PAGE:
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Sustainability and AI to Dominate 2024 IT Agenda.

2023 has been another year of huge change and challenges for the IT world. The sophisticated threat from cybercriminals has…

Sustainability and AI to Dominate 2024 IT Agenda

17th January 2024


Focus to remain on the potential and threats caused by AI, but also a large shift towards sustainability  

James Cherry, CTO, Northdoor plc 

2023 has been another year of huge change and challenges for the IT world. The sophisticated threat from cybercriminals has provided a real challenge for companies, as has the increasing pace of tech innovation. However, on the whole, companies have been able to rise to the challenge, begin to implement solutions to protect themselves and realise the benefits of tech innovation. 

However, 2024 is likely to throw new challenges at the sector. Some have already presented substantial opportunities and challenges such as Artificial Intelligence (AI), others will become increasingly important as the months roll on.


Focusing on the green agenda has been a major focus for companies in 2023. This is likely to increase substantially in 2024. Organisations need to understand how they can baseline, measure and report especially if they wish to do business in Europe. They need to understand how technology can drive business innovation around sustainability and how they can manage the threats and capitalise on the opportunities.

EU sustainability regulations 

The Corporate Sustainability Reporting Directive (CSRD) will set the standard by which nearly 50,000 EU companies will have to report their climate and environmental impact. The EU Commission adopted the directive in November 2022. CSRD will replace and build on the Non-Financial Reporting Directive (NFRD) by introducing more detailed reporting requirements and expanding the number of companies that have to comply.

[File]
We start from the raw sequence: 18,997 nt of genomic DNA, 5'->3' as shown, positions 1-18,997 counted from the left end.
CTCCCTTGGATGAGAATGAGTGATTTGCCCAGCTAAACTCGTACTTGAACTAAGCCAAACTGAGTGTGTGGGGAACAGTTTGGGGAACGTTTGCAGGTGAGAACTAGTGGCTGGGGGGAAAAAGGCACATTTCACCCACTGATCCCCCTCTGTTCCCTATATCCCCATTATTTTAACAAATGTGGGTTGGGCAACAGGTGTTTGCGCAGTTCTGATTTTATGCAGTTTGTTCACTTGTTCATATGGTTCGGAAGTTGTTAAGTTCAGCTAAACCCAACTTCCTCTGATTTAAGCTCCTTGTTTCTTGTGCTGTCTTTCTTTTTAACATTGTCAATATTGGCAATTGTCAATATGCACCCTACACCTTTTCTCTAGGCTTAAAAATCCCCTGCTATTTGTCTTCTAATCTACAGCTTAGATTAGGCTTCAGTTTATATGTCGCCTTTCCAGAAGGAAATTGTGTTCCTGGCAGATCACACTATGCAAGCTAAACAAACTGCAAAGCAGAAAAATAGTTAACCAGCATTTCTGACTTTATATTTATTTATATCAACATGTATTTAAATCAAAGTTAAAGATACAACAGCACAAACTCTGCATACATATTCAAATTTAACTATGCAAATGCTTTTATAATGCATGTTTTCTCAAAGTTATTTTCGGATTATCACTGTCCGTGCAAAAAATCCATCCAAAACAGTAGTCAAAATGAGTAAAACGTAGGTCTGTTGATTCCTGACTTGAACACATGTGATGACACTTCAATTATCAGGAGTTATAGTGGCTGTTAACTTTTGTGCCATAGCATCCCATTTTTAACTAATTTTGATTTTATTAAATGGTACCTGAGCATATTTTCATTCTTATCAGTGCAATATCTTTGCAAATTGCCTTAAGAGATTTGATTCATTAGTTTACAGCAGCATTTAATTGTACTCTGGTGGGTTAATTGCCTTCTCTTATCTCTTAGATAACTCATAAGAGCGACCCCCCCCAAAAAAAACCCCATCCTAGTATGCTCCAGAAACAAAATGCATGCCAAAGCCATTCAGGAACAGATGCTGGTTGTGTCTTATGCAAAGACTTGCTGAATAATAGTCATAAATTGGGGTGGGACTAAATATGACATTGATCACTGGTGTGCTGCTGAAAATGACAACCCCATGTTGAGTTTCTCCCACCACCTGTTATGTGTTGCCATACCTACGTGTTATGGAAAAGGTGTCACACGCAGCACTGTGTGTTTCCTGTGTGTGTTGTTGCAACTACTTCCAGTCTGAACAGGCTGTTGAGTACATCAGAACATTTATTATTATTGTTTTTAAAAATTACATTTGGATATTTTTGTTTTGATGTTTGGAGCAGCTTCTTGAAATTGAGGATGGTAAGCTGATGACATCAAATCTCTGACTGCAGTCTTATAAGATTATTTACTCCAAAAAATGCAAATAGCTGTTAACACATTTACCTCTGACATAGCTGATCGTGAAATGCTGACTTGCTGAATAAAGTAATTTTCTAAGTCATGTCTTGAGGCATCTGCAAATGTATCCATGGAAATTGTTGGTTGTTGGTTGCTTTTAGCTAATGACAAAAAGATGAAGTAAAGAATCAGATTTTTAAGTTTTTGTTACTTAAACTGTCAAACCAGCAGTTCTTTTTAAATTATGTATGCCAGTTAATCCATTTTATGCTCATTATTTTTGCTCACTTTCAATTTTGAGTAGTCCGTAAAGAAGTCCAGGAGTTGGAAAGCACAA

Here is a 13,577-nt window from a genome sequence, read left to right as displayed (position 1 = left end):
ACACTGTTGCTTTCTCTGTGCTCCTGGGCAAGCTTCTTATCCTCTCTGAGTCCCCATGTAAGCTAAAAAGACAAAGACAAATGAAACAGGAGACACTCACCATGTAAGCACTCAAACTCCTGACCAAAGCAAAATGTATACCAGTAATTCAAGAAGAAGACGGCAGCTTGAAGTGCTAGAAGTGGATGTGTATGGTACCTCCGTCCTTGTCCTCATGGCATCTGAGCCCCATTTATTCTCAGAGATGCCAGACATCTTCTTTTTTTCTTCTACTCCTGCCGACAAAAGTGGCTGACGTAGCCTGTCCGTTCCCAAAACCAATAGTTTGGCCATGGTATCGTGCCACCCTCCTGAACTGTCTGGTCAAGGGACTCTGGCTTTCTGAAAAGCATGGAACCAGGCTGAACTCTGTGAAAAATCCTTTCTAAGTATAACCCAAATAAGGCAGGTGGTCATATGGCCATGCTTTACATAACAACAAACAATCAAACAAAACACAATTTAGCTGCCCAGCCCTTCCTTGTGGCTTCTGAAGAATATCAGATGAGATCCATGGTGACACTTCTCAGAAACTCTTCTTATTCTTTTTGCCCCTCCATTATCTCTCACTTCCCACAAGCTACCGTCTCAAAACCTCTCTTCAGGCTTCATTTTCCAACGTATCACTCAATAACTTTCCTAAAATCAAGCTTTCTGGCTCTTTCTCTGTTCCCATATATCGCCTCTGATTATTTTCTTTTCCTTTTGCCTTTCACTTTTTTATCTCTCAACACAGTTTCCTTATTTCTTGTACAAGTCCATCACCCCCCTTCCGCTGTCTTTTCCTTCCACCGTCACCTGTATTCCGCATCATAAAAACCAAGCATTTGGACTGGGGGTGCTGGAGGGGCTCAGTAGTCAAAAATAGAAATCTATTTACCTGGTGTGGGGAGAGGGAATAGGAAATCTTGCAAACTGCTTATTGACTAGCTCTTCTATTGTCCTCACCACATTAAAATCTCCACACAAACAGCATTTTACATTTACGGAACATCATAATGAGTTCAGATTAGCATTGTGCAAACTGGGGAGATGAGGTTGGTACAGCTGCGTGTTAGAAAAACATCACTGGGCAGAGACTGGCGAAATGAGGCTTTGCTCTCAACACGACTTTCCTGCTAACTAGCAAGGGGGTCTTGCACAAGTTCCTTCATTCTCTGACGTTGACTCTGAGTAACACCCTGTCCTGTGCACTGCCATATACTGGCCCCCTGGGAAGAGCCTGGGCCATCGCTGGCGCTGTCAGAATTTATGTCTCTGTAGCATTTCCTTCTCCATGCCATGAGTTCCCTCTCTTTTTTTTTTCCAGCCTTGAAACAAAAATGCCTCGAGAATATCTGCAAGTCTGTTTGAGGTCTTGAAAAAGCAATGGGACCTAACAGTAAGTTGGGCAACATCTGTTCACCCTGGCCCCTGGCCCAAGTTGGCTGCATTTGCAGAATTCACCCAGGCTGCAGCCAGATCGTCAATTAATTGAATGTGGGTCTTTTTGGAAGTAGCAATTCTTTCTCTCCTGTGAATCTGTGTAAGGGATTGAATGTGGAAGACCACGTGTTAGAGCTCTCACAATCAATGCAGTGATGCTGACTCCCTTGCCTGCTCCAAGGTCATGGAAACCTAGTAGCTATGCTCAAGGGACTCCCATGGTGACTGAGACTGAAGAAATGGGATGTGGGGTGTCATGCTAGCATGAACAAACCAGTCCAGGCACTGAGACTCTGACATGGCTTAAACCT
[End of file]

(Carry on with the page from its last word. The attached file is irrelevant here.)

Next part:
The EU believes that consumers and investors deserve to know the sustainability impact of businesses, and CSRD was created because the existing legislation wasn’t comprehensive enough. Even though CSRD is an EU directive, it also applies to companies based abroad that have a presence in the EU. This means that a UK-based company with subsidiaries in the EU has to abide by CSRD. 

CFRD will start to apply in stages between 2024 and 2028. Organisations need to start now on understanding how they will meet CSRD requirements. Taking time now to prepare a robust data and reporting strategy with the help of experienced third-party IT consultants will keep organisations ahead of the curve.

The triple bottom line- profit, people, planet 

Previously, organisations have focused on economic impact, growth and turning a profit. More recently future-thinking business leaders have found that they can use their organisations as a force for good, effecting positive change and driving sustainability without impacting financial performance.  

The “three P’s” of the triple bottom line are: profit, people, and the planet. Organisations can use these categories to determine their environmental responsibilities and identify whether they are having any negative social impacts. By identifying these elements, organisations can then introduce sustainable practices into all areas of their operations, including: supply chains, business partners, suppliers and employees. In turn this positively impacts the local environment, community, education and customers in addition to turning a profit.

Net-Zero and sustainable products 

In order to take their operations to net-zero and reduce climate-risk exposure, organisations are increasingly looking to develop new, sustainable products. To do this, they will need new analytical tools to assess carbon emissions and incorporate climate change into how they quantify risk.  

Working with third-party IT consultants, organisations can devise a strategy to manage financial risks, meet regulatory requirements, implement stress testing, revise Enterprise Risk Management (ERM) frameworks and assess risk appetite which is all associated with sustainable business. Organisations need to also mange product and service innovation to meet the sustainability needs of clients. Again, third-party IT consultants can help with this, going some way to ensure organisations are meeting the expectations of their wider stakeholders.

Generative AI and Governance